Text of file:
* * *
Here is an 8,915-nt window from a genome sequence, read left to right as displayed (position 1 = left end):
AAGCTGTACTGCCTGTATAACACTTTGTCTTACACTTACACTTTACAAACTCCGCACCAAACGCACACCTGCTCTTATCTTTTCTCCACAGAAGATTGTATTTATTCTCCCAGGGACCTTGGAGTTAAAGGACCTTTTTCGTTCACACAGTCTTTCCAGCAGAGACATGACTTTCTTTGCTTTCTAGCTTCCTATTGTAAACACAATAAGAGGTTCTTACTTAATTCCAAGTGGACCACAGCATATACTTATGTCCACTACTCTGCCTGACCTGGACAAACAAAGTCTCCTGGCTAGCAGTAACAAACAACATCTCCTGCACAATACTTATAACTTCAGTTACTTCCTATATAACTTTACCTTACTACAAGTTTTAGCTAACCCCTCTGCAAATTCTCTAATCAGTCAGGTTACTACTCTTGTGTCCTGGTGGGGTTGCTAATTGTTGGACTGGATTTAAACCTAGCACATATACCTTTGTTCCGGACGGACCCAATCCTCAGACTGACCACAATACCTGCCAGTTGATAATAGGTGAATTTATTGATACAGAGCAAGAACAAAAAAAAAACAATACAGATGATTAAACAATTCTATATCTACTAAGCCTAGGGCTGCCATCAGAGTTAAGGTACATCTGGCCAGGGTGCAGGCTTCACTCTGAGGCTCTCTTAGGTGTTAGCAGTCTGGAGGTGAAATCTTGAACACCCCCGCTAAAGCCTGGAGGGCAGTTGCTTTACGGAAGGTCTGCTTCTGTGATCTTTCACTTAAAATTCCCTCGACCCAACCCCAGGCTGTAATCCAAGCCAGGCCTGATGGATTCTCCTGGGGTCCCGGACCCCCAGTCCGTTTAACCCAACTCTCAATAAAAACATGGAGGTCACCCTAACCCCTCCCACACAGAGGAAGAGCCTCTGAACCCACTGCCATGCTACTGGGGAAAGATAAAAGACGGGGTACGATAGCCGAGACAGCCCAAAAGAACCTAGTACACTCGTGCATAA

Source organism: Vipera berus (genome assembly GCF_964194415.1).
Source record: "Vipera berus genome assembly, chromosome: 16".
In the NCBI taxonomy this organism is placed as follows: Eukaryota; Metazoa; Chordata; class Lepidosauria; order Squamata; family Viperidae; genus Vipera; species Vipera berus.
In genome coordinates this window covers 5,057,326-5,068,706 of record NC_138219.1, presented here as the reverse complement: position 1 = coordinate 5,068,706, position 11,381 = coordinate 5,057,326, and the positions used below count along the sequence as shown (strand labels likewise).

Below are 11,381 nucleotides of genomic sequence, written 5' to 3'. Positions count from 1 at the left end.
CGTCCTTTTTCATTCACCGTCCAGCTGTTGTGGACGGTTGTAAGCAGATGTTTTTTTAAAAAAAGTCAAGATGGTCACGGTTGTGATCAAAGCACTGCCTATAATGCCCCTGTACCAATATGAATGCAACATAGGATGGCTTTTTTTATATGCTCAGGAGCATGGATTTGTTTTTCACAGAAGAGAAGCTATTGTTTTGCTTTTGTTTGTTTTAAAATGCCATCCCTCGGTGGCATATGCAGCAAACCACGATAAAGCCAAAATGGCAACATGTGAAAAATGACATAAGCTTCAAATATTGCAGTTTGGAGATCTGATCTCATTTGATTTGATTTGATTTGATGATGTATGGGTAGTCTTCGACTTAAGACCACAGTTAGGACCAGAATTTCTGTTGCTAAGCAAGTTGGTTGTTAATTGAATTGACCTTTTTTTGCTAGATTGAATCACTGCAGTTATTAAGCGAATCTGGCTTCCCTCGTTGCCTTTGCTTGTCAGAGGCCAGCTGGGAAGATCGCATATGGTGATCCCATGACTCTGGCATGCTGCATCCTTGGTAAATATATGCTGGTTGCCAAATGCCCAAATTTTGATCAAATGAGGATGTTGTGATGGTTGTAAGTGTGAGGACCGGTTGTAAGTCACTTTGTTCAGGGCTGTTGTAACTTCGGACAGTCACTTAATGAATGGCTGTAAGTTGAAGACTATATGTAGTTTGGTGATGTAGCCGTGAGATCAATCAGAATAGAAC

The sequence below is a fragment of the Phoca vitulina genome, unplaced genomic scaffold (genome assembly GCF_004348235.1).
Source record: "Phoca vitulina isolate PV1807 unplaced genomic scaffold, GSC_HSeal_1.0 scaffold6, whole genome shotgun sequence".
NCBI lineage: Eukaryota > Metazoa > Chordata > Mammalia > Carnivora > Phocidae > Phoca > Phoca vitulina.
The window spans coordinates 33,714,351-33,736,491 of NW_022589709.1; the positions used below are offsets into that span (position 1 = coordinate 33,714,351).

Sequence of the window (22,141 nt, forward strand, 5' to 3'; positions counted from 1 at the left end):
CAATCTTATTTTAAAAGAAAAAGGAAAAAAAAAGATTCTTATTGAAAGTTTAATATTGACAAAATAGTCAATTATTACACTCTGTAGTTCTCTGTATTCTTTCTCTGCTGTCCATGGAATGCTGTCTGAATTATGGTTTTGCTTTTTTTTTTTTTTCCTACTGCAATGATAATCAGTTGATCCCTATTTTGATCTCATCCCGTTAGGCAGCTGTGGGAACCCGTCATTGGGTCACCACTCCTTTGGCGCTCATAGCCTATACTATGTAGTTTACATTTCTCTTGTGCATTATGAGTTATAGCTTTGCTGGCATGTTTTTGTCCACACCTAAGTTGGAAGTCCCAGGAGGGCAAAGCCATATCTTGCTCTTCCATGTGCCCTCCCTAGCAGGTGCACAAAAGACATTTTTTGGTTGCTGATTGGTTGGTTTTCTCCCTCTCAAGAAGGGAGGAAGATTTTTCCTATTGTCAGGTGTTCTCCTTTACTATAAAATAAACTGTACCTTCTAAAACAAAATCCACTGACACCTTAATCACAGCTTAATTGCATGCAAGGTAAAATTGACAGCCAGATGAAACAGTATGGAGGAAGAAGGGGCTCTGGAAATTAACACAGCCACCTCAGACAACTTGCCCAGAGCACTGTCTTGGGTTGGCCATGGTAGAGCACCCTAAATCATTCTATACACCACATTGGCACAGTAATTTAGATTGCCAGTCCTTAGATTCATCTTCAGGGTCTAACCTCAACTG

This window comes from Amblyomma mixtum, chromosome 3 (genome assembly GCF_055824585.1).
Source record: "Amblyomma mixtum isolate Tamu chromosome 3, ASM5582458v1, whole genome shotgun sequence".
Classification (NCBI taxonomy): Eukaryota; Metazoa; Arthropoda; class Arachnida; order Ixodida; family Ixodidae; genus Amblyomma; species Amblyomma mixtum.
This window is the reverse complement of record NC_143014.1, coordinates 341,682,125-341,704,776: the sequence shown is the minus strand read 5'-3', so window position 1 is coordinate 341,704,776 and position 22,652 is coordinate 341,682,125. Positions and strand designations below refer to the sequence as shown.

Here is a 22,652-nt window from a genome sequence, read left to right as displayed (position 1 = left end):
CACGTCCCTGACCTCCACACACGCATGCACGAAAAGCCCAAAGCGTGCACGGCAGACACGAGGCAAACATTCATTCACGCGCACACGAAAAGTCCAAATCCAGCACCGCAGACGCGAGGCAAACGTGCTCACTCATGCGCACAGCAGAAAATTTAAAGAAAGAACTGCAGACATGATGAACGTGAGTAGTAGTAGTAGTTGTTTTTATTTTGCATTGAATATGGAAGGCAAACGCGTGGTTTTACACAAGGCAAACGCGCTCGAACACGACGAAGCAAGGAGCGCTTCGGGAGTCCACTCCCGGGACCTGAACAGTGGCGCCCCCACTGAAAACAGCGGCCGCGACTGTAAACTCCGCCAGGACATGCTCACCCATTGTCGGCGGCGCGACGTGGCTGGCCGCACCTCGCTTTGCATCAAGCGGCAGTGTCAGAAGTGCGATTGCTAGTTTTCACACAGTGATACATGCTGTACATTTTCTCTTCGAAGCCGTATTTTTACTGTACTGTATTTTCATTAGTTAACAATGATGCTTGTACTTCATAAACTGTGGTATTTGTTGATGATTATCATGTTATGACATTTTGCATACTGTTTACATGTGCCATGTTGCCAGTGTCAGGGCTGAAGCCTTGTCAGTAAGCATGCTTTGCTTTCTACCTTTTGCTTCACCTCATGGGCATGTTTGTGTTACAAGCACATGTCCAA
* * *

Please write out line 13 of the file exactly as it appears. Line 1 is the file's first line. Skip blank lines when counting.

Sequence of the window (22,141 nt, forward strand, 5' to 3'; positions counted from 1 at the left end):